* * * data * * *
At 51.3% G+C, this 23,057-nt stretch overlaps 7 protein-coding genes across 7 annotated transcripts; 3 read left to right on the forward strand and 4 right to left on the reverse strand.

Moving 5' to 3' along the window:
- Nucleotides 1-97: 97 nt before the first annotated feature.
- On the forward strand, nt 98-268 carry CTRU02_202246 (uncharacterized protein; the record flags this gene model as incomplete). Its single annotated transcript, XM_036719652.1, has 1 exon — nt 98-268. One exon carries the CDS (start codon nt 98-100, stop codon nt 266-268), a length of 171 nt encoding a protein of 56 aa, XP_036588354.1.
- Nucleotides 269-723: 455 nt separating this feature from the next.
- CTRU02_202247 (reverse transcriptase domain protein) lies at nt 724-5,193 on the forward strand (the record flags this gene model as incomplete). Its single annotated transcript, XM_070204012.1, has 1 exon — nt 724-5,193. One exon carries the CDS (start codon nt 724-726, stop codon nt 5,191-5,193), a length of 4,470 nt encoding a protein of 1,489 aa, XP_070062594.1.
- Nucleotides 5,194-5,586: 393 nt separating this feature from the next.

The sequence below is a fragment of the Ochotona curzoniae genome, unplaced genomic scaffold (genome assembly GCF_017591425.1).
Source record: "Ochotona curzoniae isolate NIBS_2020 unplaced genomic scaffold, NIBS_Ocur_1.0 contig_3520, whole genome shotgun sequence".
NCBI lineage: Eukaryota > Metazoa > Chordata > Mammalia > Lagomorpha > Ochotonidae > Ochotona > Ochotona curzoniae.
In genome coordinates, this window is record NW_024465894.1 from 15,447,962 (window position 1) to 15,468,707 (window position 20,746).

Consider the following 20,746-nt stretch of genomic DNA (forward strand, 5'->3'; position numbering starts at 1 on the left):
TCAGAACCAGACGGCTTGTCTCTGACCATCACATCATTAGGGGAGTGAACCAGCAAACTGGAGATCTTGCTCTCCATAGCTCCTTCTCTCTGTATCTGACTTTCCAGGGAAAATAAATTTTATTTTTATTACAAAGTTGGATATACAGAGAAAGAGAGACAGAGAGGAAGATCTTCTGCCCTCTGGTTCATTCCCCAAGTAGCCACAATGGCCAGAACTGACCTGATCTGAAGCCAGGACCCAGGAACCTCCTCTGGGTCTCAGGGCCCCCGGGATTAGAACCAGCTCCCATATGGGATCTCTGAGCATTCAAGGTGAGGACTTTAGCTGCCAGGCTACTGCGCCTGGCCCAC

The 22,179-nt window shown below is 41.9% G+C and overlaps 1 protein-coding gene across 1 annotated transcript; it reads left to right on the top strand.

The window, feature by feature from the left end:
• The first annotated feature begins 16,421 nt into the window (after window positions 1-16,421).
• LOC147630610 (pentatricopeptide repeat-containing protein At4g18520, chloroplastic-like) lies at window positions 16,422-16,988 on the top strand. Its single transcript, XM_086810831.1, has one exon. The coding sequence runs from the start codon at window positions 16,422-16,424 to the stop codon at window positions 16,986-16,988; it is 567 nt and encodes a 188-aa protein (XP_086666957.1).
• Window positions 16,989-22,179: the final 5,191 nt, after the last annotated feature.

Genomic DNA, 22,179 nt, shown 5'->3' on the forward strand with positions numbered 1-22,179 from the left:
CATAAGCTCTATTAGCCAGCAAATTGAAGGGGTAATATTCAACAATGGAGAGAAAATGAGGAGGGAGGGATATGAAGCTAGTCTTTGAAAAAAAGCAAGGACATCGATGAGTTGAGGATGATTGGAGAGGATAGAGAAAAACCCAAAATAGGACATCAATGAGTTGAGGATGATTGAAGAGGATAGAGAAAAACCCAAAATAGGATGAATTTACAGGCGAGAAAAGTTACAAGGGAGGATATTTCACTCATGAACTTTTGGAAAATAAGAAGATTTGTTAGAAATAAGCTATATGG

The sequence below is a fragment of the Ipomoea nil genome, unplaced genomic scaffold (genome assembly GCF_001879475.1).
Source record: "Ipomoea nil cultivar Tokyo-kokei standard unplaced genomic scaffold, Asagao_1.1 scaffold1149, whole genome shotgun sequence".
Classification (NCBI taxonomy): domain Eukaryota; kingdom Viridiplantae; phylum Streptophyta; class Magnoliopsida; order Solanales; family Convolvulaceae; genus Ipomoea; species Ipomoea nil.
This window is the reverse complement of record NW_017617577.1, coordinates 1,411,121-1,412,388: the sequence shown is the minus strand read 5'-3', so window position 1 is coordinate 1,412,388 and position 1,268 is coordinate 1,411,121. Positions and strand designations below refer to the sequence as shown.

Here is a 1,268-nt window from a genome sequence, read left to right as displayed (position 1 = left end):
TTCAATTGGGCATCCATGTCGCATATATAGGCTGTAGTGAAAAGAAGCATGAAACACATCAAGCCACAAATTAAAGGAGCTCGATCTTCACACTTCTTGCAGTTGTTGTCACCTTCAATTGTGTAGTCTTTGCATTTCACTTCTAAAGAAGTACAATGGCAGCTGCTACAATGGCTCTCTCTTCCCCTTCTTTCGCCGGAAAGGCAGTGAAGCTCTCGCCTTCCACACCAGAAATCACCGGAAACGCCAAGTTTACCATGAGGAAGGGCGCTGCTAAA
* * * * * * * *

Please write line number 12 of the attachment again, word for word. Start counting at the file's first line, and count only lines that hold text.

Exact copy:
Consider the following 20,746-nt stretch of genomic DNA (forward strand, 5'->3'; position numbering starts at 1 on the left):